Brazil and India: Beyond Oil and Mining Agreements

The governments of Brazil and of India signed Tuesday, September 11, 9 agreements and memorandums of understanding during the Brazilian visit of Indian prime minister, Manmohan Singh.

Among the agreements one calls for a pact of oil exploration between both countries. According to the president of Petrobras, José Sérgio Gabrielli, a working group will be created to analyze the projects.

Another agreement deals with the expansion of mining projects and the railway constructions in South American and India.

Brazil and India have also pledged cooperation in the areas of civil aviation, agriculture, science and technology, construction of popular housing, standardization of technical rules and promotion of cultural weeks.

What follows is the text of the joint communiqué issued by India and Brazil after talks between Prime Minister Manmohan Singh and President Luiz Inácio Lula da Silva:

"At the invitation of Luiz Inácio Lula da Silva, President of the Federative Republic of Brazil, Manmohan Singh, Prime Minister of India, accompanied by a high level delegation, paid an official visit to Brazil from September 11-14.

During their bilateral meeting on September 12, the two leaders recalled the milestone visit of President Lula to India in January 2004 as the Chief Guest at the Republic Day ceremony.

Since then, bilateral relations have intensified and deepened. They acknowledged the significance and substantive importance of a bilateral visit to Brazil by an Indian prime minister after an interval of 38 years. Brazil and India recognize that their relationship has now reached the level of a strategic partnership.

President Lula and Prime Minister Singh reviewed the bilateral agenda and exchanged opinions on various issues of the international agenda, as well as on the political and economic situation in their regions. They reaffirmed their commitment to work towards a qualitative upgrading of the broad-based bilateral relationship between the two large democracies that share a multicultural and pluralistic ethos and common developmental aspirations.

An important outcome of the meeting was the decision to initiate a bilateral strategic dialogue covering regional and global issues of mutual concern such as energy security and the international security situation, including the menace of terrorism. This will be conducted by the national security advisor on the Indian side and the corresponding authorities in the Brazilian government.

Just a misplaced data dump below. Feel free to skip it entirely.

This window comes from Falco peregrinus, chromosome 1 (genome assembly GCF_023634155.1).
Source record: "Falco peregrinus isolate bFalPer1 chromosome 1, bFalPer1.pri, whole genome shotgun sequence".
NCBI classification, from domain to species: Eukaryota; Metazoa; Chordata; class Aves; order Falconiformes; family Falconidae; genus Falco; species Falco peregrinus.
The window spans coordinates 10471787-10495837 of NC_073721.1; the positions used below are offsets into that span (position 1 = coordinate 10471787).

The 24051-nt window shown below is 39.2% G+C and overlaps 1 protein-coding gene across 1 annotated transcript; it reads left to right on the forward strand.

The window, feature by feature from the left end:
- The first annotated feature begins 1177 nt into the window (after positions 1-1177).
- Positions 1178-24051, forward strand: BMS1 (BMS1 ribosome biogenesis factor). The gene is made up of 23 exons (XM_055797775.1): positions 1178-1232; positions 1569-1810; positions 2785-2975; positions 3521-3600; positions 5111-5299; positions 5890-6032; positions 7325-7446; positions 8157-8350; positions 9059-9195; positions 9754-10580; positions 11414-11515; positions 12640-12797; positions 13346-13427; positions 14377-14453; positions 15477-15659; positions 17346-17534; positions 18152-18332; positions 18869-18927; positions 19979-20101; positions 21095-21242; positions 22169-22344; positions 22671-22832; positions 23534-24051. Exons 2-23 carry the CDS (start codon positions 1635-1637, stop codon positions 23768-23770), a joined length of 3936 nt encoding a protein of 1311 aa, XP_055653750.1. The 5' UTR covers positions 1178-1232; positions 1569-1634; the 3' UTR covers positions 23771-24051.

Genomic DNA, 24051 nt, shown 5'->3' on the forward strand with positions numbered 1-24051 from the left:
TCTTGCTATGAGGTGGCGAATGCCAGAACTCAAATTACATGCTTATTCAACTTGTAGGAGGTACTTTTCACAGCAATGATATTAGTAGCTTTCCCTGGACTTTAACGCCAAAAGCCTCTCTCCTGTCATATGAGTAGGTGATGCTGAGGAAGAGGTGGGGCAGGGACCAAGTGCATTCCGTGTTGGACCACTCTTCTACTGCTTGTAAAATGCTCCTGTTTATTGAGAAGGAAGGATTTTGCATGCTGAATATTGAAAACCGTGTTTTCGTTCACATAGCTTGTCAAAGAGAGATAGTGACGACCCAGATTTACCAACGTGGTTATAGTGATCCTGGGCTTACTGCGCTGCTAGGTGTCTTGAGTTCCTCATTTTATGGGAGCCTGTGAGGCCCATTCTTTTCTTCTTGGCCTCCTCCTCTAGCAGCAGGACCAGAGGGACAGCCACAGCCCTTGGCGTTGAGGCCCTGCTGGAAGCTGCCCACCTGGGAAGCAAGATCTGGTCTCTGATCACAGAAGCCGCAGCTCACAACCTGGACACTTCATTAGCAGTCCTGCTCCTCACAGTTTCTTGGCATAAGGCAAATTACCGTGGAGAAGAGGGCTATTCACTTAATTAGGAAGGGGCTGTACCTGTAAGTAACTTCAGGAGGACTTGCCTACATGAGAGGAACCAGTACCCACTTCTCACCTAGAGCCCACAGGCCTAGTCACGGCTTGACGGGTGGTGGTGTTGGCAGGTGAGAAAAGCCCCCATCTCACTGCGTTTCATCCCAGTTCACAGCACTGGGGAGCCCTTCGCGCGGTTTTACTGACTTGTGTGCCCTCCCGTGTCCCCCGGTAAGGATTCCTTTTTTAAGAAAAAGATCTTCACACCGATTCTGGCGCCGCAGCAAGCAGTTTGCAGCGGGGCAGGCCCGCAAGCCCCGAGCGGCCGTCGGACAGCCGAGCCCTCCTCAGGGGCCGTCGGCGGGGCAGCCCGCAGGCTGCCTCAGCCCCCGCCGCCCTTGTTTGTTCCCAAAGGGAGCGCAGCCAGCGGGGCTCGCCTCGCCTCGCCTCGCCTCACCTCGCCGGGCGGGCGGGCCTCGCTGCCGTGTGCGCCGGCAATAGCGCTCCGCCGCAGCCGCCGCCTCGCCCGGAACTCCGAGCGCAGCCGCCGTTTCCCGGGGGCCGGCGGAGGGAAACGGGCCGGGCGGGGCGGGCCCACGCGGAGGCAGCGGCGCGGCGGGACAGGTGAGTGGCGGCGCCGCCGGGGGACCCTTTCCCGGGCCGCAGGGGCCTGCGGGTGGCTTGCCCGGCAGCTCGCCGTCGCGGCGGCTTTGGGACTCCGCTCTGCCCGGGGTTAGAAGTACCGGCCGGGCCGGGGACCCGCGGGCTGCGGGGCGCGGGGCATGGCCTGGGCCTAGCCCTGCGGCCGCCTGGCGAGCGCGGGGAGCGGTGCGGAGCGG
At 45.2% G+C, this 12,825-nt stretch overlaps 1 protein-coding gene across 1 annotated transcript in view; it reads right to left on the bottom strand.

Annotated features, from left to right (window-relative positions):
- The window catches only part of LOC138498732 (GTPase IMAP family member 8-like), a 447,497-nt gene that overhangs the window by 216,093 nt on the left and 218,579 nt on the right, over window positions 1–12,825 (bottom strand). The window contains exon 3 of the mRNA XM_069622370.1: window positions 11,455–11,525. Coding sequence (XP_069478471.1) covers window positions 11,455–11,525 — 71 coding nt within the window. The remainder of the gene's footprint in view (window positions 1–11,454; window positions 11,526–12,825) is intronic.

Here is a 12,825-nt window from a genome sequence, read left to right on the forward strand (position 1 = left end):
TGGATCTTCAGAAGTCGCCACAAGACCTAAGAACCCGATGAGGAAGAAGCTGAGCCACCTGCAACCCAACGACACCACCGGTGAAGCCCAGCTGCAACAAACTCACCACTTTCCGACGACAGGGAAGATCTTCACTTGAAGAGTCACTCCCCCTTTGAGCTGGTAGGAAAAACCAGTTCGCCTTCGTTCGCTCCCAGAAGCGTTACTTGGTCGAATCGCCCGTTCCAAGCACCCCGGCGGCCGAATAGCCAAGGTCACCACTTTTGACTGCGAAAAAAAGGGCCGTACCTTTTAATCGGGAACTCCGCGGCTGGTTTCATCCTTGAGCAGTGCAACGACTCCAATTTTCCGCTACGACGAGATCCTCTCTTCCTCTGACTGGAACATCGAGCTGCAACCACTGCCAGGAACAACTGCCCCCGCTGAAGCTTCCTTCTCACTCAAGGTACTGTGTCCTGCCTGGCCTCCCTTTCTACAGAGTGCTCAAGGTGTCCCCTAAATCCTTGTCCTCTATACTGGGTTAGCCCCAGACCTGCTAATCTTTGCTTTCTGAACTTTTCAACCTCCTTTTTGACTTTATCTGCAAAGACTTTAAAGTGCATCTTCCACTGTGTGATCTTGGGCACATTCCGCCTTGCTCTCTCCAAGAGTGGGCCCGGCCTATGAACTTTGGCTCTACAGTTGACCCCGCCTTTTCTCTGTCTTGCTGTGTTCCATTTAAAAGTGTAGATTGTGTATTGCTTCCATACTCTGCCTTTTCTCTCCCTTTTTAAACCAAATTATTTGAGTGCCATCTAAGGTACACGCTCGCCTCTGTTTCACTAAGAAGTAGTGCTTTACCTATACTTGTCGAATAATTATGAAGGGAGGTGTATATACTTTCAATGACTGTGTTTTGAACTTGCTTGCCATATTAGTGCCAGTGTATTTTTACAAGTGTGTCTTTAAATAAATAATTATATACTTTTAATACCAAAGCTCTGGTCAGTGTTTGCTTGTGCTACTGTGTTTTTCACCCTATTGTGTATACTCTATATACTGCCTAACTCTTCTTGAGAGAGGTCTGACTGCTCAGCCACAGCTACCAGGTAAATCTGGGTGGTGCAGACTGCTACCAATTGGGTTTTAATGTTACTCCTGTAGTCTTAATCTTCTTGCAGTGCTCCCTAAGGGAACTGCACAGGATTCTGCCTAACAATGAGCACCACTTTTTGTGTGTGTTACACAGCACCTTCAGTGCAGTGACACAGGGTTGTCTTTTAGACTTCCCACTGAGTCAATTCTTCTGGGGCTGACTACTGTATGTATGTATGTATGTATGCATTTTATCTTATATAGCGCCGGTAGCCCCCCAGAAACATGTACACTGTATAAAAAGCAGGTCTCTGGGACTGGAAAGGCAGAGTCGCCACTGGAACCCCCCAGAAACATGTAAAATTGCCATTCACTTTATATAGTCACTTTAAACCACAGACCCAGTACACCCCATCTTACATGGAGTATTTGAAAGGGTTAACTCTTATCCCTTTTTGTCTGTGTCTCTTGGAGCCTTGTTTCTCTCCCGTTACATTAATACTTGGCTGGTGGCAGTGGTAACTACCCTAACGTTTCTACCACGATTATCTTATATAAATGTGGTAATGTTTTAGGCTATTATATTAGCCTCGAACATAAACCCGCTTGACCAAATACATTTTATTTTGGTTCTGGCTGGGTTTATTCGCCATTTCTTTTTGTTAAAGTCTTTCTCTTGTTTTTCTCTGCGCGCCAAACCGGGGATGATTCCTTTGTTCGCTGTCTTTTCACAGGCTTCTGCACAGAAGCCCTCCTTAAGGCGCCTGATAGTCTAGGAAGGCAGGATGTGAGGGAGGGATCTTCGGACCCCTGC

The two leaders noted with satisfaction the growth of bilateral trade and investment between India and Brazil. They expressed satisfaction at the quantum leap registered by the two-way bilateral trade and resolved to create an enabling environment to deepen and diversify the growing commercial and economic interaction encompassing trade, investment and technology.

To this end, exchange of business delegations, increased participation in each other’s trade events and promotion of mutual investment and setting up of Joint Ventures would be undertaken in a concerted manner. The two sides would also encourage establishment of business linkages in banking and other service sectors. They committed themselves to encourage the public and private sectors of their respective countries to increase and diversify the bilateral flows of goods and services.

They emphasized the significance of bilateral technological cooperation in all aspects of energy research and development, with a view to improve and diversify the energy supply and to develop more efficient, affordable and cost effective energy technologies. In this context, they encourage the development and use of alternative sources of energy particularly of bio-fuels to enhance sustainability and they reaffirmed that new forms of energy that are clean, safe and economically efficient should be fully explored. To this end, they decided to create a Joint Committee on Biofuels.

President Lula and Prime Minister Singh celebrated the signature of the Exchange Programme on Cooperation in the field of education, during the Joint Committee Meeting, in January 2006 and reaffirmed that priority should be given to the cooperation in fields such as post-graduation, research, professional education and remote education courses.

They noted with satisfaction the strengthening of relations among universities of the two countries that will be further improved by the first meeting of the Joint Working Group, to be held before the end of the year.
India and Brazil announced that they would shortly be opening Cultural Centers in São Paulo and in New Delhi.

Further, as provided for under a memorandum of understanding signed on the occasion, it has been agreed to organize Weeks of Indian Culture and Weeks of Brazilian Culture on a reciprocal basis in 2007.

The two countries will also cooperate in promoting exchanges in the field of football and training of Indian players and coaches. People-to-people contacts as well as forging of institutional and academic linkages will also be fostered by the two sides in a systematic manner.

Both sides agreed to station Defense Attaches in each other’s capitals. President Lula announced his intention to promptly appoint the Brazilian defense attaché. They also agreed to establish a Joint Defense Committee in pursuance of the Defense Agreement signed in December 2003, once the domestic requirements for the entry into force of this agreement have been completed.

The National Institute of Metrology, Standardization and Industrial Quality (INMETRO) and the National Physical Laboratory of India (NPLI) agreed on the content of a memorandum of understanding, concerning scientific and technological cooperation in the areas of chemistry, physics and engineering measurement sciences.

Both sides manifested the intention of signing the document, during the meeting of the International Bureau of Weights and Measures, to be held in Paris, during the current year.

President Lula and Prime Minister Singh reaffirmed that international terrorism constitutes one of the most serious threats to peace and security and emphasized the need for concerted and coordinated action by the international community, with the ultimate objective of eradicating terrorism in all its forms and manifestations.

They reaffirmed their full support for the implementation of all the measures to combat terrorism outlined in relevant UN Security Council resolutions and stressed that international cooperation to combat terrorism should be conducted in conformity with the principles of the United Nations Charter, international law and relevant international conventions.